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Podcast: The Lake Hoare Field Camp
Posted January 24, 2018
Photo Credit: Mike Lucibella
Though called a camp, Lake Hoare Field Camp is made up of a number of solid structures ranging from a kitchen and common area (center) laboratories (left) and extra storage (right). Adjacent to the camp, the frozen-topped Lake Hoare is made up of glacial runoff from the nearby Canada Glacier.
In Antarctica, scientists conduct cutting edge research on a harsh and barren continent. It’s no easy task, but to help make it happen the U.S. Antarctic Program employs a small army of support staff to get these researchers the supplies they need, transport them to where they need to go and keep them safe throughout.
A lot of the jobs they do are the same that any small town needs to function, often with a specialized twist that comes with working in such a remote place, but others can be less obvious. The Antarctic Sun Podcast is taking a behind-the-scenes look at the workers and what they do to make science at the bottom of the world possible.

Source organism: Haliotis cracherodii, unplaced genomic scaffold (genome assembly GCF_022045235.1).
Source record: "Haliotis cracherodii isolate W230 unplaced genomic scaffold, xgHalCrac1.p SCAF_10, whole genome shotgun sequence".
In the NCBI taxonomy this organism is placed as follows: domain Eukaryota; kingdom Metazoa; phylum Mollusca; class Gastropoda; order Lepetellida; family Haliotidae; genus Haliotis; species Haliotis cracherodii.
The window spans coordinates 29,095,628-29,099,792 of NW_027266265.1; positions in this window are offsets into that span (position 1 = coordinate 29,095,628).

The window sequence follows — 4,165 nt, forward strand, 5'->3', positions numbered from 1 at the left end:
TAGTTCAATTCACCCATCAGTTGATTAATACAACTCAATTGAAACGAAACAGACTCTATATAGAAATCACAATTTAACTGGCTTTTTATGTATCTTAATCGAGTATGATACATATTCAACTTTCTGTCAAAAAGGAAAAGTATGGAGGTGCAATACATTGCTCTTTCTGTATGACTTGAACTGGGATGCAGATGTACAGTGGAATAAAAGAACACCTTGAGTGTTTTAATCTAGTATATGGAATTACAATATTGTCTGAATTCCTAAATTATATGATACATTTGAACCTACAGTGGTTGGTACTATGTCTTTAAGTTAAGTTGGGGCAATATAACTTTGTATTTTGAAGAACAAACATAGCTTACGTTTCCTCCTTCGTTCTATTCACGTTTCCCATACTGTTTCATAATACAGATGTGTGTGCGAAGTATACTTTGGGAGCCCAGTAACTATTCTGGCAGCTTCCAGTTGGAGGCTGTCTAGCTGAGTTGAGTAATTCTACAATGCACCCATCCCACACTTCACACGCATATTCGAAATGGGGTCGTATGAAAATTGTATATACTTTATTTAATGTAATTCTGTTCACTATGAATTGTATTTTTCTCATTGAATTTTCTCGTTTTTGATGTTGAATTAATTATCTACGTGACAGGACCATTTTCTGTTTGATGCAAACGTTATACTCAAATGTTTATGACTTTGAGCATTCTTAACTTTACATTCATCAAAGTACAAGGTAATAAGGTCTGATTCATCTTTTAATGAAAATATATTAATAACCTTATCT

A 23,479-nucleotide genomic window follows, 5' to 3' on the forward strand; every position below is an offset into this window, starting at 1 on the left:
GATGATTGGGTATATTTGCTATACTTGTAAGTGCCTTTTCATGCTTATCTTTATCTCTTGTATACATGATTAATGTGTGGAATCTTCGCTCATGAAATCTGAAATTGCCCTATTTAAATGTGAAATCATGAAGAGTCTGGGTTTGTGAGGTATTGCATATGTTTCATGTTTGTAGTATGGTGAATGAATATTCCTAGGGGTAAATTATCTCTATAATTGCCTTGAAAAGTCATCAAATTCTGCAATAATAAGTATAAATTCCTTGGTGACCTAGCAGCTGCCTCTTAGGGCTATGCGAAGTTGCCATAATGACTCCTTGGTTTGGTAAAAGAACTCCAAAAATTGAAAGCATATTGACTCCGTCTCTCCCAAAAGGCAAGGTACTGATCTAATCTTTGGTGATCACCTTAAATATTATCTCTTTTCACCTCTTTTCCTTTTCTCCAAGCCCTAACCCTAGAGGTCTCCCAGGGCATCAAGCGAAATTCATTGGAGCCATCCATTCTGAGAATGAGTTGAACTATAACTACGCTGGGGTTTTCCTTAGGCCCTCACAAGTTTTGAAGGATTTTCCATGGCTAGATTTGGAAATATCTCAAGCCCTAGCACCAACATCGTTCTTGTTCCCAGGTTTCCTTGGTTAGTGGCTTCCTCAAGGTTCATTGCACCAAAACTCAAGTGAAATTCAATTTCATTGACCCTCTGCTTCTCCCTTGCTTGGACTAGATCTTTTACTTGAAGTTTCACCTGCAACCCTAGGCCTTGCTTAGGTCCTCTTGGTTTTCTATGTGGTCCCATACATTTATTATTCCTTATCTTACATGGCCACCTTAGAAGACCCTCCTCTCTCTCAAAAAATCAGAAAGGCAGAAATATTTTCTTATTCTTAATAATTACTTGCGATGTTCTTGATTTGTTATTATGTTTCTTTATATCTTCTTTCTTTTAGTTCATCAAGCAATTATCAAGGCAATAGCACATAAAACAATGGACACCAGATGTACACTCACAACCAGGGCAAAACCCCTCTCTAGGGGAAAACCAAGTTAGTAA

This week: The Lake Hoare Field Camp
Antarctica is a big continent, and often researchers need to work in regions far away from the main research station. They’ll stay up to weeks at a time in small field camps, which can range from a couple of temporary tents, to rigid structures with a kitchen and laboratories that people return to each year.
No matter its size living out in a field camp takes a lot of work as nearly everything needs to be flown in. Camp staff at these field camps keep them running so the researchers can focus on doing their science.
The staff make sure that daily life in the camps keeps going by cooking meals, melting snow for water and making sure waste is properly disposed of. They also make sure the camp’s infrastructure is taken care of. This means everything from managing the arrival of people and supplies on helicopters, to maintaining the scientific equipment and labs, to keeping the power on and the vehicles running.
The Lake Hoare field camp is one of the busiest in the McMurdo Dry Valleys. It’s a hub for researchers who are coming in to study the unique ecosystems around the valleys, one of the very few areas in Antarctica not completely covered in snow. Camp staff like Rae Spain and Renee Noffke keep the camp operating as helicopters land and researchers cycle in and out.